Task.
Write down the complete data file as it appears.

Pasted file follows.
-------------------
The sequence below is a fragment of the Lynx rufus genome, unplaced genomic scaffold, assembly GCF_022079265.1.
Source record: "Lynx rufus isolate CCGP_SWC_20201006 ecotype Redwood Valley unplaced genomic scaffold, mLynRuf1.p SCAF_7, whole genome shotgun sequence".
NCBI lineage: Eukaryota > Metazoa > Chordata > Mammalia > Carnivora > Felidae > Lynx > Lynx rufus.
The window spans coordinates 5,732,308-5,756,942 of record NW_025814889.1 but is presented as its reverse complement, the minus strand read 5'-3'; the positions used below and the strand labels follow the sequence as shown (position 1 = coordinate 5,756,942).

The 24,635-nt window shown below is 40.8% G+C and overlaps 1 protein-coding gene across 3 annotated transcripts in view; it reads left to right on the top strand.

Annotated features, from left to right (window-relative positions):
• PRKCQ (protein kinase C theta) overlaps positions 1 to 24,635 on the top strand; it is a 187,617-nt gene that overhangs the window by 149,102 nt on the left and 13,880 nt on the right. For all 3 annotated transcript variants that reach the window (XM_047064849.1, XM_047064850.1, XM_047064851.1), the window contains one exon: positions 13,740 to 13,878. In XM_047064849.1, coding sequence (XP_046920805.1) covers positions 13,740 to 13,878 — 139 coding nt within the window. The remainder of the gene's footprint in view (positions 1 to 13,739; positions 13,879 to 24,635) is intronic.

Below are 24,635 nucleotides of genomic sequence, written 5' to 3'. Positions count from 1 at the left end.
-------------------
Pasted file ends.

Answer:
The sequence below is a fragment of the Lynx rufus genome, unplaced genomic scaffold, assembly GCF_022079265.1.
Source record: "Lynx rufus isolate CCGP_SWC_20201006 ecotype Redwood Valley unplaced genomic scaffold, mLynRuf1.p SCAF_7, whole genome shotgun sequence".
NCBI lineage: Eukaryota > Metazoa > Chordata > Mammalia > Carnivora > Felidae > Lynx > Lynx rufus.
The window spans coordinates 5,732,308-5,756,942 of record NW_025814889.1 but is presented as its reverse complement, the minus strand read 5'-3'; the positions used below and the strand labels follow the sequence as shown (position 1 = coordinate 5,756,942).

The 24,635-nt window shown below is 40.8% G+C and overlaps 1 protein-coding gene across 3 annotated transcripts in view; it reads left to right on the top strand.

Annotated features, from left to right (window-relative positions):
• PRKCQ (protein kinase C theta) overlaps positions 1 to 24,635 on the top strand; it is a 187,617-nt gene that overhangs the window by 149,102 nt on the left and 13,880 nt on the right. For all 3 annotated transcript variants that reach the window (XM_047064849.1, XM_047064850.1, XM_047064851.1), the window contains one exon: positions 13,740 to 13,878. In XM_047064849.1, coding sequence (XP_046920805.1) covers positions 13,740 to 13,878 — 139 coding nt within the window. The remainder of the gene's footprint in view (positions 1 to 13,739; positions 13,879 to 24,635) is intronic.

Below are 24,635 nucleotides of genomic sequence, written 5' to 3'. Positions count from 1 at the left end.